Hochheiser:

And who did you report to in turn?

Hoff:

I reported at that time to Dick Linder. It was probably another year or so later that job was expanded because Noel Longuemare accepted the job working for Bill Perry down at the Pentagon. Then, in addition to engineering and manufacturing, I picked up the development organization that I used to work in. I was back into sometimes having to worry about the development programs and the matrix operation. I had that whole piece and that was [a] pretty broad kind of job.

Hochheiser:

Were there any programs that ended up requiring a chunk of your attention, or at this time were you too far removed from them?

Hoff:

Well, you know I had people working for me that were focusing on specific programs a lot more than I was, but depending on what was going on, a particular phase, a particular circumstance or whatever, then I would get pretty involved. And there were some very significant things going on in AWACS. So at times I spent quite a bit of time on AWACS helping to strategize and interface with customers on some of those things, some of the special programs going on. They continued in that timeframe. But typically there wasn’t a program that would tend to consume you in that position for months at a time, but maybe a week at a time or a weekend at a time or something. But it all works when you have good people that you delegate things to and they carry the ball and let you know what's going on. And so I did have those good people and it worked.

Hochheiser:

Did you have much contact with the people back in Pittsburgh in this position?

Hoff:

In that position a fair amount because at the time when I picked up the development organization then I had engineering and development. And that was almost the full spectrum of interface for the research labs in Pittsburgh. It was the full spectrum of their interface down here in Baltimore. So, various of our technology development, ATL kind of people and maybe some of the next level of technology, those folks up there were all interfacing in the organization that I had. I interfaced with some of the management up there at the research labs a good bit. At the bigger management level, I was aware and I became involved in meetings and things with our corporate management people. That was more Dick Linder's role than mine by far, but I would support it. And so I got to know a number of corporate people in Pittsburgh and also some of our peers in other parts of the company.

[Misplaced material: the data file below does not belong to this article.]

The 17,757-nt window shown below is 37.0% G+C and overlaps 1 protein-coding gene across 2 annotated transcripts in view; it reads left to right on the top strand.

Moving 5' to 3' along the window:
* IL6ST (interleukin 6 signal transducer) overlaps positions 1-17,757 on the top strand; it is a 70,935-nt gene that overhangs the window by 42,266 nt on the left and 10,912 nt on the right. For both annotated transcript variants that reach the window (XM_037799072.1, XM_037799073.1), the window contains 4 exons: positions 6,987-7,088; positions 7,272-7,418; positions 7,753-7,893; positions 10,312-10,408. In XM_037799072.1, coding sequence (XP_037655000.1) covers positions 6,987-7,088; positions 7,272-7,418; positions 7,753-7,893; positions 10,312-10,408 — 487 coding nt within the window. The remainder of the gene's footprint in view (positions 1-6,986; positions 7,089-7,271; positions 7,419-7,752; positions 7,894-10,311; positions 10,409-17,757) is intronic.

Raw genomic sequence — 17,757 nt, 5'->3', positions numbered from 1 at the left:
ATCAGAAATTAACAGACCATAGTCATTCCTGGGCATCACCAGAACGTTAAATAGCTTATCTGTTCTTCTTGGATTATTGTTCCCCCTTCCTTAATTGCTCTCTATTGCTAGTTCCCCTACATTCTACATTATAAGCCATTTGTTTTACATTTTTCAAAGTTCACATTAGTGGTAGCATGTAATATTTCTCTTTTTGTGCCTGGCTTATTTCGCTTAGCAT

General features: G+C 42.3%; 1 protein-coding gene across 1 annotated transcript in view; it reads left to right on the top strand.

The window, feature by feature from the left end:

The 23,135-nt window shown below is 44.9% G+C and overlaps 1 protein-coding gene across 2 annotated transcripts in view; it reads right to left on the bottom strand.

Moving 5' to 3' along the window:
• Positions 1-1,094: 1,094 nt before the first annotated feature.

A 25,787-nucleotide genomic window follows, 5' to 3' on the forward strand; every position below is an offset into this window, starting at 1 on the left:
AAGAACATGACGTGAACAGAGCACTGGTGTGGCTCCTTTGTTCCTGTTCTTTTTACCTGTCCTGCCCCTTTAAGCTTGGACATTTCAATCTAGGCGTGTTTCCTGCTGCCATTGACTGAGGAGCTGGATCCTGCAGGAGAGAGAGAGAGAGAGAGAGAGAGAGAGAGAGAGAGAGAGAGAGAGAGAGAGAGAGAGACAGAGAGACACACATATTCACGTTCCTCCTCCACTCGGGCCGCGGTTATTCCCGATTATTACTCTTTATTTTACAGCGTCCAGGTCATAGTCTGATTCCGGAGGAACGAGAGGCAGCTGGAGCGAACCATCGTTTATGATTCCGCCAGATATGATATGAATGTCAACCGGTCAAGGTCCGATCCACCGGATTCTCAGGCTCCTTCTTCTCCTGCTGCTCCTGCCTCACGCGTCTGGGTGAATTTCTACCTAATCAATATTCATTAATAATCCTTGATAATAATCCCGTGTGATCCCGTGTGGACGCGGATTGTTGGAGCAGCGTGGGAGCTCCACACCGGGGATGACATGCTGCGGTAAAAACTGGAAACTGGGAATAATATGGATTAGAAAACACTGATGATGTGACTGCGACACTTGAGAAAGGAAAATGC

F-35

Hochheiser:

Anything else on this position? I know the one thing you mentioned specifically here in the notes you prepared for me was the F-35.

Hoff:

F-35, yes. It started out as the joint strike fighter. Our strategy early on was to couple that, make it a next generation of the F-22 technology. We did that. When I moved to be the general manager of Air Force avionics division, that joint strike fighter stayed back in the development world. So there was a period of time I didn’t have much responsibility for that. But then I came back into this matrix job and also the advanced development work. And so I got back involved in the joint strike fighter. That went on and we worked with a number of people, built prototypes and that ended up then being the F-35. We had some of the same folks involved in the joint strike fighter. Boeing was more or less going alone, competing against Lockheed. By then a lot of the airframe consolidation had taken place. And Northrop, then Northrop Grumman, had decided to team with Lockheed I guess. Early in the F-35 competition, McDonnell Douglas was acquired by Boeing.

Hochheiser:

That's right.

Hoff:

Right.

Sale to Northrop Grumman

Hochheiser:

Can you give me your recollections of the sale of the division to Northrop Grumman?

Hoff:

Yes. There was kind of a confluence of events going on in 1995. Completely apart from Northrop Grumman, Dick Linder was going to be 65 in July of 1996. So at the corporate level they [Westinghouse] were beginning to think of succession planning and all, and had decided that Fran Harvey would come down and be the next president of the Westinghouse Defense Center. That actually occurred about August or September of 1995. And Dick then was going to work until July of 1996 when he had to retire.

Hochheiser:

Right.

Hoff:

He was going to work with Fran during that period of time. So in the fall, then, after Fran was down here, but not long after, there was the decision at corporate that having bought CBS they had to figure out how to pay for it at Westinghouse. Not a very bright crowd up there at that time. My opinion. So they decided about the only saleable asset they had was the defense center. So they put it on the block and this was all going on in late 1995. And Fran was sort of the spearhead from here, along with Dick Linder.